"Dey spinned de cloth what our clothes was made of and we had straight dresses or slips made of lowel. Sometimes dey dye 'em wid sumac berries or sweet gum bark and sometimes dey didn'. On Sunday dey make all de chillun change, and what we wears 'til we gits our clothes washed was gunny sacks wid holes out for our head and arms. We didn' have no shoes 'ceptin' some home made moccasins and we didn' have dem 'til we was big chillun. De little chillun dey goes naked 'til dey was big enough to work. Dey was soon big enough though, 'cordin' to our marster. We had red flannel for winter under clothes. Ole miss she say a sick nigger cost more den de flannel.
35. State: Texas Interviewee: Ruffin, Martin
"The growed slaves et cornbread and bacon and 'lasses and milk, but all the chillen get was little and bread and a little 'lasses, Massa have fifteen en twenty women carding and weaving and spinning most all the time, Each nigger had his task and the chillen gathered berries in the woods to asks dyes for classes. Us wore only white lowell clothes, though. They was she' thick and heavy.
36. State: Texas Interviewee: Snyder, Mariah
"Massa Sam live in a great big, ceiled house, and had plenty land and niggers. The quarters was logs and any kind beds we could git. We wore lowell clothes and I never seed no other kind of dress till after surrender. We et meat and collards end cornbread and rough grub. and they biled all the victuals in a big, black pot what hung on a rack in the kitchen fireplace. We had red russet. flat shoes and no stockin's, but in winter we made wool panties to wear on our legs.
37. State: Texas Interviewee: Thomas, Lucy
"They called my papa, Ike. The Baldwins bought him out of Alabama, and mama's name was Nancy and she's birthed in Virginny, and the Baldwins bought her out the New Orleans slave market for $1,100.00. I's heared my gran'ma, Barbara, tell how some Alabama owners drug they niggers with a mule and laid dem face down in a hole and beat den till they's raw as beefsteak. But her folks wasn't like that and the Baldwins wasn't neither. They was good white folks, and Missy was named May Amelia and then there was Old Marse Doctor William. He was a doctor but he worked a hundred acres land and owned 'bout eighty-five niggers, what lived in log quarters. They had son-of-a-gun beds peg to the walls, and wore bachelor brogan shoes and blue and stripe lowel clothes made on the place, and had lots to eat. My mama say she had a lots better time in slavery than after.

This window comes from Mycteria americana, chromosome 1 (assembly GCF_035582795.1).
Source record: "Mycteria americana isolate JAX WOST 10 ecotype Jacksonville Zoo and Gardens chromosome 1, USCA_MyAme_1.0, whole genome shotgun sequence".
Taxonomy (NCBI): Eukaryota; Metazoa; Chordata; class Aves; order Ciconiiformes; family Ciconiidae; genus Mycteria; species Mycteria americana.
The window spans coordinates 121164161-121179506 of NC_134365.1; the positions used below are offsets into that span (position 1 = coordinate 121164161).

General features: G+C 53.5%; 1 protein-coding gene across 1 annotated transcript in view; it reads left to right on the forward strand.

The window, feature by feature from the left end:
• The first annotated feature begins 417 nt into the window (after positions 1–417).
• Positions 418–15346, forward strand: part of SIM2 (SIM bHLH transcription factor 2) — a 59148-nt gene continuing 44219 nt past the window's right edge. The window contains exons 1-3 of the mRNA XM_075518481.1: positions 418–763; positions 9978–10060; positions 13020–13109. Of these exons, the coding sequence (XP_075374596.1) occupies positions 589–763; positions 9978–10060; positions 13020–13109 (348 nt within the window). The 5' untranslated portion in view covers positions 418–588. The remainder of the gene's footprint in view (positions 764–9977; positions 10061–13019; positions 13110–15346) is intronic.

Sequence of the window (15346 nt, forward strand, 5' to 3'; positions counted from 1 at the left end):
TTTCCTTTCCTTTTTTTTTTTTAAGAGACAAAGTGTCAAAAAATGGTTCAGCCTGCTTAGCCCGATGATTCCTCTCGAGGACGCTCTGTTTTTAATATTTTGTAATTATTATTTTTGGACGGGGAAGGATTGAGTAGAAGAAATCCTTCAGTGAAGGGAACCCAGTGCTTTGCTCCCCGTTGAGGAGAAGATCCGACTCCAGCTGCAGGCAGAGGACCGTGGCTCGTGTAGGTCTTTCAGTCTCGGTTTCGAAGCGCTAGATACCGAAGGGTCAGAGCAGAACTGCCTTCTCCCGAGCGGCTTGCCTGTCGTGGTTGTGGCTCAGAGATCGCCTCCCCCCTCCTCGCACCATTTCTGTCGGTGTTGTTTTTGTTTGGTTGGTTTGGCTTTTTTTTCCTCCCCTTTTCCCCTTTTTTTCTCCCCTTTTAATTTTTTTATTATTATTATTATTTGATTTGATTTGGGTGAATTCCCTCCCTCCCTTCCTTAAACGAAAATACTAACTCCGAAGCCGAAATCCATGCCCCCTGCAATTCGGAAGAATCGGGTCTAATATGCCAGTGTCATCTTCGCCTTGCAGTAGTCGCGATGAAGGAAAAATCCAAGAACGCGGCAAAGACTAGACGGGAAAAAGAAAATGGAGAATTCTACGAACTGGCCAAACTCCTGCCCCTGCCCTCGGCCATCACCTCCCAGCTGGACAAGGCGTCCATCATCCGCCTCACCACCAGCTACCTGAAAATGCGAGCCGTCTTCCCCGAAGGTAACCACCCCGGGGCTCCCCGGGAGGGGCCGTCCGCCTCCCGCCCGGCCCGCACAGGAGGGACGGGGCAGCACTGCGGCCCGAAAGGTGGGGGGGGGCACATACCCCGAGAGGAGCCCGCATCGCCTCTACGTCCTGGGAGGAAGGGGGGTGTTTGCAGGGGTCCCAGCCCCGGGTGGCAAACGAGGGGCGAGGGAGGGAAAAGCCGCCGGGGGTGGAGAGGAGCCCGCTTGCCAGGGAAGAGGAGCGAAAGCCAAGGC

38. State: Texas Interviewee: Winn, Willis
"Us slaves didn't wear nothing but white lowell cloth. They give us pants for Sunday what had a black stripe down the leg. The chillen wore wool clothes in winter, but the big folks wore the same outfit the year round. They didn't care if you froze.
39. State: Texas Interviewee: Young, Litt
"Good gracious, don't talk about what we had to eat. They giv' us plenty. There was turnip greens, hog-jowl, peas, co'n bread, and milk by the barrels. Ole wimmen what was too old to wo'k in the fiel' done the cookin' and 'tended to the babies. They cooked the co'n bread in a oven and brown it like cake. When she pulled a pan of hot co'n bread out with that rake, all the chil'ren was standing round smacking their lips. Every Christmas we got a set of white lowell clothes and a pair of brogan shoes. They done us the whole year, or we go naked.